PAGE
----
...if a subject is worth doing, it is worth doing to death
Did someone call my name?
...often leave me a little bit cold, and I have been wondering whyGive me excess of it, that, surfeiting,
The appetite may sicken, and so die.
Enough; no more:
'Tis not so sweet now as it was before.
Respect, yes, admiration, yes, envy, certainly, but also a subtle disappointment.
A little while ago Hi Tide
was the LuLa cover photo.
I see warm colours progress to cool, strengthening impression of depth.
I see wide horizontal ripples become narrow, strengthening impression of depth.
I see the bright snags contrasted against the shades of distant trees and reflected in the foreground, leading us across all of the picture surface.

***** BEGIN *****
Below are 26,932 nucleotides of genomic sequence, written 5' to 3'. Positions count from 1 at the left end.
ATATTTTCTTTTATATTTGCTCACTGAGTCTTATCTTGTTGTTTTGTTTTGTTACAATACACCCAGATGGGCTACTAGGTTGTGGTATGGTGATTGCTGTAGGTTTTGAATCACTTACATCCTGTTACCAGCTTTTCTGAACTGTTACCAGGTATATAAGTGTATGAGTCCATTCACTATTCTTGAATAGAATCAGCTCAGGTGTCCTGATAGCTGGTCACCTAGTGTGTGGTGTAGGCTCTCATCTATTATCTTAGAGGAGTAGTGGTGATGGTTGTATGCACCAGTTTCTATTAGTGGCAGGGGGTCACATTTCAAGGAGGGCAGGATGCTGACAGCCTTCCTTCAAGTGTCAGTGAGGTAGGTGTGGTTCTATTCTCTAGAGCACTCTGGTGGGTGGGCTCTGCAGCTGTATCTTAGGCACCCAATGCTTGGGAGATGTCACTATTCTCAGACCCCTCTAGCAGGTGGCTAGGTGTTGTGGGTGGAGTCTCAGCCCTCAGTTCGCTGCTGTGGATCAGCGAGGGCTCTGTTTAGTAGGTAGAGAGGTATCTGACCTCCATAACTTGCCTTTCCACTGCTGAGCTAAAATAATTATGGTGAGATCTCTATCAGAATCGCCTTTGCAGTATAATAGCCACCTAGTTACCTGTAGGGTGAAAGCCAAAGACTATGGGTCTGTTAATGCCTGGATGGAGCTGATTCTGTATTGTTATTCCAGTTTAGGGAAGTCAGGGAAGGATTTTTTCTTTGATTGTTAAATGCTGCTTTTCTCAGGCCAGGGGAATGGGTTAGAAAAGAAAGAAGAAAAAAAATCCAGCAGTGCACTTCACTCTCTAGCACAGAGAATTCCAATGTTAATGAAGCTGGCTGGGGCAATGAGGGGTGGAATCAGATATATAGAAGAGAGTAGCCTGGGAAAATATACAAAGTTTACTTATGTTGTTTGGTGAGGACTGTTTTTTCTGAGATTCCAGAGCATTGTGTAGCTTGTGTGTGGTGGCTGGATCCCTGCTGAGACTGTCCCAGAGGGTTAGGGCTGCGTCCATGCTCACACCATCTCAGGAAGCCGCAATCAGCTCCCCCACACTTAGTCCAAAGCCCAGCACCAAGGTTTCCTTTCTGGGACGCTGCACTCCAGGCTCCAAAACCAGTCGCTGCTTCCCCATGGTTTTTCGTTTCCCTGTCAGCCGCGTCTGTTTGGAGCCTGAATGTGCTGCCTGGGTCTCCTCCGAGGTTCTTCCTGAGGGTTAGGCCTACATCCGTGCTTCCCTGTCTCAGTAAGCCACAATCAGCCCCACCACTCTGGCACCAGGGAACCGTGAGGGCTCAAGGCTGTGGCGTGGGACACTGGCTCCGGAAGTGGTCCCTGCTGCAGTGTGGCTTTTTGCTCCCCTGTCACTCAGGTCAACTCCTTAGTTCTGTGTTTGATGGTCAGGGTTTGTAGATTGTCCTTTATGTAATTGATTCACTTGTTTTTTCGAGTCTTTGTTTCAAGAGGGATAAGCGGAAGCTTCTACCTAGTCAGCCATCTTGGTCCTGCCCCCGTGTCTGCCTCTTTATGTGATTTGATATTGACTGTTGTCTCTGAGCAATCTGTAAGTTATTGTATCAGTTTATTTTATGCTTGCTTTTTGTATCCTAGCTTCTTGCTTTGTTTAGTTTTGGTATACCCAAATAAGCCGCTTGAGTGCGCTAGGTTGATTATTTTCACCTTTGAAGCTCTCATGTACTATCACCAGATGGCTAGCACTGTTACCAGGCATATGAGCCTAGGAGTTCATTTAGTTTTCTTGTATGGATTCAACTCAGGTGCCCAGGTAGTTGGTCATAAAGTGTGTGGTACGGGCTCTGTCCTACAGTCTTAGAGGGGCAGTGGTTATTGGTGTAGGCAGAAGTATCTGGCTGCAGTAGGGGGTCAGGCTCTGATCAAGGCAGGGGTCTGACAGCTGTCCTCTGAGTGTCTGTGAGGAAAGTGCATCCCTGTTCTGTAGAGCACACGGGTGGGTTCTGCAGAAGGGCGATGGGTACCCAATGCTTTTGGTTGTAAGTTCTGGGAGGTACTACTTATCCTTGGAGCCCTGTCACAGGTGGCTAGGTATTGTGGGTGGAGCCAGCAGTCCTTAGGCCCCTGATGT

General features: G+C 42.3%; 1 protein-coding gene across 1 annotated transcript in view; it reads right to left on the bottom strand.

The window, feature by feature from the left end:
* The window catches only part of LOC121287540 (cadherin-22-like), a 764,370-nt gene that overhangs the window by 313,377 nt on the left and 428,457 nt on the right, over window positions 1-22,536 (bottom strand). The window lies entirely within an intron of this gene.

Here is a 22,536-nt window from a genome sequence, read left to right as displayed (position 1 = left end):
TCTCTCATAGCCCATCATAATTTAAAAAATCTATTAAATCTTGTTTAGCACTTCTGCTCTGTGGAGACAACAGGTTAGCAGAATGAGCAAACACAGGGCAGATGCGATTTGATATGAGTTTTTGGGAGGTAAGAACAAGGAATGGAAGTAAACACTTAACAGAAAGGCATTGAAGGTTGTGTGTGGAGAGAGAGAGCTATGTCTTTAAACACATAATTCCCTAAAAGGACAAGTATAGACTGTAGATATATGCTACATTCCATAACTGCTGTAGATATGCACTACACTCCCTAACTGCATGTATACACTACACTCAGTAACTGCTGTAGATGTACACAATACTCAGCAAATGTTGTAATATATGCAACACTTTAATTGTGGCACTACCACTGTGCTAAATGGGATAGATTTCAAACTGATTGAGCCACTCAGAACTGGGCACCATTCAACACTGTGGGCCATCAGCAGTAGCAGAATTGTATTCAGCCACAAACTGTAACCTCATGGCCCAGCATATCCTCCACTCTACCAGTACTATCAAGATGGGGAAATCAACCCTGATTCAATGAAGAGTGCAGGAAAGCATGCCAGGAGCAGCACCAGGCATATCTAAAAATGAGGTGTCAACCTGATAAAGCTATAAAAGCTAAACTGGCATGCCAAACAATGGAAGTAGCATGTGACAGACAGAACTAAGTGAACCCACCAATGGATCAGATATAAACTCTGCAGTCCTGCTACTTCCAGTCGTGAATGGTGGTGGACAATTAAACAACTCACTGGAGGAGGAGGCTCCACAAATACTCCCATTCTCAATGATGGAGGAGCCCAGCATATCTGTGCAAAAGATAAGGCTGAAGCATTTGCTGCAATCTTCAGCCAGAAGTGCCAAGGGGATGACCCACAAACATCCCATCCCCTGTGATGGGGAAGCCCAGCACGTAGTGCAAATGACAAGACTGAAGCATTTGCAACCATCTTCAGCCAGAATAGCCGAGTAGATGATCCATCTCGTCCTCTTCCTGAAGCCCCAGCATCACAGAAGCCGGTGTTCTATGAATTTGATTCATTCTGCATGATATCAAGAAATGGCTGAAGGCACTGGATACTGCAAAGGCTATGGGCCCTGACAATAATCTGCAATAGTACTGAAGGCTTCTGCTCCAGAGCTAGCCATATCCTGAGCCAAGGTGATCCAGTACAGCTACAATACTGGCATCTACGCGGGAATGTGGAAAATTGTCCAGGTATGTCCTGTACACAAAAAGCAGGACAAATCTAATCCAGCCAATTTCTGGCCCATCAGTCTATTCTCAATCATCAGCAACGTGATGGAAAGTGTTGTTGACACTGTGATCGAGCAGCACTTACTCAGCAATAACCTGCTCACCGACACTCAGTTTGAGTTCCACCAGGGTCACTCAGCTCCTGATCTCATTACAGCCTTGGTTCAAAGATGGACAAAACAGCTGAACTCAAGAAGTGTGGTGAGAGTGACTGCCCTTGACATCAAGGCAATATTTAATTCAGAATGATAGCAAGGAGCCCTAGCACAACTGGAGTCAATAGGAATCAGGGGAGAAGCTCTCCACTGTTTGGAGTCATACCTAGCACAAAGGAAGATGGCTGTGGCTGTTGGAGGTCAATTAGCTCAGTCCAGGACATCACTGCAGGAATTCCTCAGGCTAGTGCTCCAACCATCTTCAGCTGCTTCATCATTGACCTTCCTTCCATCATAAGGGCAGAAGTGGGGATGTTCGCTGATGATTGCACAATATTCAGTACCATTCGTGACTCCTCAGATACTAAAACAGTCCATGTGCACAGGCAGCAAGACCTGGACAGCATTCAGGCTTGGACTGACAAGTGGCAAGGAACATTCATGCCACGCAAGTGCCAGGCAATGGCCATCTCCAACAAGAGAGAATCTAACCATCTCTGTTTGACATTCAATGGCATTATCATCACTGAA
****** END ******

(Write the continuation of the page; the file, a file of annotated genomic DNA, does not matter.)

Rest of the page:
I see the shape of the foreground snag mirrored and reduced a little further away -- a shape reflecting another shape in a photograph full of reflections.
I see the bright snags that lead out of the picture, turn into chevrons that point into the picture.
I see a complex mosaic in the foreground where there might just have been a dull symmetry.
I see that the photo is good, but I couldn't say
'I like that photo!'.
Maybe it's just that I'm unfamiliar with tide-water areas, so there's no recognition of previous experience to make an emotional connection.
...but being there would have been amazing...
Only if we'd already learned what we must do to uncover what really was extraordinary.
Galen Rowell wrote several columns on that theme - 1998 "Diffraction Fringe"
is one example (sorry but you'll have to scroll down-page and click on the article title).
By contrast, the images that delight me and that I try to emulate are almost always the ones that extract beauty and meaning from ordinary scenes.
Scenes which you can more easily imagine seeing? Scenes which are similar to those you have seen? Scenes which you did see?